Intensive courses - Autumn 2020

3 Jul 2020

AJ17082 / AJL27087 / AJL27087

How Did it Come to This? An Intersectional Understanding of the Roots of Inequality in the United States and United Kingdom in the Age of Trump and Brexit

Dr. Sagar Deva (University of Leeds, UK)

the course will be taught online between November 2nd and 27th, 2-3 times a week.

Course description:

This course will seek to understand, through an intersectional analysis, the complex systems of discrimination that have underpinned and still underpin both the rising tide of nationalism in the West and the continued poverty and suffering of the Global South, suggesting a clear connection between the two. It will look at the multiple forms of discrimination on which these systems of prejudice and inequality rest, with a particular focus on racism, sexism, and the ‘intersectional’ relationship between these two forms of prejudice which impacts particularly on women of colour.


AJ18092 / AJL18092

Comprehending Canada I: Canadian Studies, History, and Geography

Dr. Richard Nimijean (Carleton University, Canada)

Wednesdays 14.00 – 15.00 (14 October - 25 November)

Course description:

This course examines various approaches to the study of Canada. Students will learn how interdisciplinary teaching and research differs from traditional academic disciplines and how interdisciplinary Canadian Studies produces a stronger and richer explanation of Canadian phenomena. This prepares you for advanced courses on Canada.


AJL28065 / SAKS015

Canada and the United States: Economy, Politics, and Culture

Dr. Richard Nimijean (Carleton University, Canada)

Tuesdays 14.00 – 15.00 (13 October - 1 December)

Course description:

This course examines the evolution of the Canada-US relationship. Students undertake a comparative, interdisciplinary examination of Canada and the United States. Following a historical examination of the relationship, we look at key policy issues that define the relationship, focusing on Canadian perspectives of the relationship. In the end, not only does looking beyond Canadian borders help students learn more about the United States; they will also learn more about Canada and Canadians.


AJL15082 / AJL25059

Beyond Postmodern Fiction: Infinite Jest by David Foster Wallace

Dr. Richard Stock, Ph.D.

The course will be taught online in November 23–27, with online classes Monday to Friday 10-12 and 14-16.

Course description:

This course will focus on one of the most important novels in the American tradition in the last two decades of the 20th century. This was a time when postmodernism seemed to have faded, but a consensus on what was to follow was lacking. This caused a particular type of cultural concern. This concern endures today; we don’t know whether to discuss the current period as postmodernism, “post-postmodernism”, or something else (or nothing else). After the turn of the millennium and September 11th, the cultural situation changed. Infinite Jest operates both as a force to bring culture beyond postmodernism and an example of that effort before September 11th and the advent of the 21st century.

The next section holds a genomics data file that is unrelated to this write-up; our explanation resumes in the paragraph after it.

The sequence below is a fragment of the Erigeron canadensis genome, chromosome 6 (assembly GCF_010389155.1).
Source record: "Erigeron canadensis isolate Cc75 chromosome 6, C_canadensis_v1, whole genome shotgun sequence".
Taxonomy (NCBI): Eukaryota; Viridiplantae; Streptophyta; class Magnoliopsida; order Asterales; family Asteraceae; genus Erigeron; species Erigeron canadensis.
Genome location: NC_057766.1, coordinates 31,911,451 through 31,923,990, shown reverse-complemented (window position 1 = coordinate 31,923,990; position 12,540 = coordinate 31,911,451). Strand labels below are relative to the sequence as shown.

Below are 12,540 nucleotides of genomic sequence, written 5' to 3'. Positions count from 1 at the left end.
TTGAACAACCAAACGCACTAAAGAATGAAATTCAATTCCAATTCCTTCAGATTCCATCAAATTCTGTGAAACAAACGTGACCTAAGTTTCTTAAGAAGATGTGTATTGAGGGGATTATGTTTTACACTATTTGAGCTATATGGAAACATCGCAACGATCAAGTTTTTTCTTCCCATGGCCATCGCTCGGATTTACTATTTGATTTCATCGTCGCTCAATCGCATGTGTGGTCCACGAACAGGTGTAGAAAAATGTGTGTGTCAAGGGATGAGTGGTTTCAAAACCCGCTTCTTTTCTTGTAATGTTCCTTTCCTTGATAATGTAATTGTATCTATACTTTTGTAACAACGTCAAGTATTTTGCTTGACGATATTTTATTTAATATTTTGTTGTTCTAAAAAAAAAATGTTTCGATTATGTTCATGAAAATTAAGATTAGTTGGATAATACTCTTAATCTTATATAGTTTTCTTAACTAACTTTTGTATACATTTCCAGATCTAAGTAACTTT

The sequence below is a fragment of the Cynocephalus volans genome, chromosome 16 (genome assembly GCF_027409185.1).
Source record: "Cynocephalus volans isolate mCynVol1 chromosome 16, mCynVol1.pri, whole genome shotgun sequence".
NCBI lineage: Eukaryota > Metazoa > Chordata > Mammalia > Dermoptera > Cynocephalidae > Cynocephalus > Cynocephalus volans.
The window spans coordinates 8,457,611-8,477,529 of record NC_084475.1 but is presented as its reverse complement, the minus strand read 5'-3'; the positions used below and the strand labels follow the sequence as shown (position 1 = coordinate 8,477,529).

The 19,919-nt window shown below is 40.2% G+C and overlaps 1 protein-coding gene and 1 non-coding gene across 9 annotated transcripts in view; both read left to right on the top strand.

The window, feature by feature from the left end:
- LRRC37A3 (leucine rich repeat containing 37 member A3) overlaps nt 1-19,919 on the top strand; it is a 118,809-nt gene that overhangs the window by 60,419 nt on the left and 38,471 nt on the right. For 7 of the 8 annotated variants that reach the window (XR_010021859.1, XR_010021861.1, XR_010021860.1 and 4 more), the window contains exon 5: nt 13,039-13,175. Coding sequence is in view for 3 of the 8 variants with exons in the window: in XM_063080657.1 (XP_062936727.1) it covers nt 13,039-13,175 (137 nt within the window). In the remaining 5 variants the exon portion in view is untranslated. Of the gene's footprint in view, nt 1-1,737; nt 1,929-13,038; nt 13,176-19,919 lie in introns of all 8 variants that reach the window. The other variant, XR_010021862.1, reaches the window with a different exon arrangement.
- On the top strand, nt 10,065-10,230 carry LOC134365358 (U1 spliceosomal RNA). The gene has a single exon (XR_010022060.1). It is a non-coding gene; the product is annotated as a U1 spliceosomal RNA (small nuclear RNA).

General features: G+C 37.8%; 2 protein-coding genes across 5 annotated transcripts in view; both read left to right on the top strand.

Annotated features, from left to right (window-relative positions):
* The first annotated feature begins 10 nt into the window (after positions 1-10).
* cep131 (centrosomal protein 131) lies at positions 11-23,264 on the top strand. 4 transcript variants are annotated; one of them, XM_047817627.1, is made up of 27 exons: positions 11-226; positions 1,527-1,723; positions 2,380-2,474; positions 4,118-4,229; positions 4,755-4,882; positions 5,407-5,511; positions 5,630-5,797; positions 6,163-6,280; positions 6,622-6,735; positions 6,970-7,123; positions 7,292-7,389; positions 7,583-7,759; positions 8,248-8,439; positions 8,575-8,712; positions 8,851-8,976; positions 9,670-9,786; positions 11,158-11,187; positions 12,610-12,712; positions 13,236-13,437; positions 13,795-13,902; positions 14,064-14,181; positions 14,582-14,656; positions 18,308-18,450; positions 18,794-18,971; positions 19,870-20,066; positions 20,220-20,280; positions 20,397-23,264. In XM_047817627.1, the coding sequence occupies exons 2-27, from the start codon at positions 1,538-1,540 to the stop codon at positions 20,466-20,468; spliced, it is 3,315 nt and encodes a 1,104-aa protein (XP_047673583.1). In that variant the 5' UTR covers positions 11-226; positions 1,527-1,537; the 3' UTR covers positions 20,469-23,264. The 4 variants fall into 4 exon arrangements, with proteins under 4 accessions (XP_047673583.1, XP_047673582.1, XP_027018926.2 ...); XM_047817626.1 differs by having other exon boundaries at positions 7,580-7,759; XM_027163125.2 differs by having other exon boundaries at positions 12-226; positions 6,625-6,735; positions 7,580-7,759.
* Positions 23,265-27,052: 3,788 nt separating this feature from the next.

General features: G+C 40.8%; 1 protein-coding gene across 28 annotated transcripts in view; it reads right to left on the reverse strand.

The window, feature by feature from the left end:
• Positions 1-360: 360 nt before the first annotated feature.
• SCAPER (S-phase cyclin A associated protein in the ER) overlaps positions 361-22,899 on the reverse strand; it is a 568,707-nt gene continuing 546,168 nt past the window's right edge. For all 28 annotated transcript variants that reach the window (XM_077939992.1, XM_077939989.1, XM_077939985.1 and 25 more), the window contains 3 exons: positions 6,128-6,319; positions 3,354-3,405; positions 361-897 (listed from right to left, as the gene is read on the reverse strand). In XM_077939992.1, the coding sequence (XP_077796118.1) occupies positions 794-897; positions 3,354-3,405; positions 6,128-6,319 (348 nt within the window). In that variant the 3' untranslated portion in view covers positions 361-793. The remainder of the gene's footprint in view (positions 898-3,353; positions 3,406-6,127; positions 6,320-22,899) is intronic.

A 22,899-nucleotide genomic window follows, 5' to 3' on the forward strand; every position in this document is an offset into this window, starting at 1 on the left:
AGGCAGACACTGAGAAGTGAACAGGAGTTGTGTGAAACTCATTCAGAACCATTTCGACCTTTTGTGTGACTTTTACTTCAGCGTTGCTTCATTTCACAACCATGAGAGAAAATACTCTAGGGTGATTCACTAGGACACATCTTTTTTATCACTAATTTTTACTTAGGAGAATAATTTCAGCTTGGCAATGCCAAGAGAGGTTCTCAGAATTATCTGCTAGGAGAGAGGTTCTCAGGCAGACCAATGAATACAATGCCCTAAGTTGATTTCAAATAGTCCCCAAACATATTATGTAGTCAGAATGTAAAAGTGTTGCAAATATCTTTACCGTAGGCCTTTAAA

AJ(L)17083 / AJ(L)27089

Anthropocene Now: Climate Change in American Literature and Media

Prof. Paweł Frelik (American Studies Center, University of Warsaw) 

This course will be taught online, dates TBA

Course description:

Social, political, and economic issues have long provided both material for narratives across a range of media and interpretative frameworks for analyses of cultural texts. Arguably, in the late 20th and early 21st century all these concerns converge in, are intimately connected to, and stem from the central condition variously known as climate change, global warming, and Anthropocene. The phenomenon’s global nature, non-human temporality, and complexity make it difficult to even imagine its impact, but cultural texts have collectively done much to raise the awareness of its presence. The course will engage climate change as the most urgent challenge of our time. It will provide students with theoretical apparatuses necessary to discuss cultural representations of this global phenomenon and expose them to a selection of primary texts across media (novel, film, television, comics) that have foregrounded climate change.


Students of the English Department can also register 3 intensive courses offered by the Department of Czech Literature (all courses will be taught in English and online, most likely in November 16-20, more info will be coming after registration from Dr. Tereza Dědinová):

LMKB_a427 Game of Victims and Monsters: Representation of Sexual and Female Violence in A Song of Ice and Fire and Game of Thrones

LMKB_a428 Native Americans in Fantasy Fiction

LMKB_a431 Adaptation Studies (more information doc. Petr Bubeníček)

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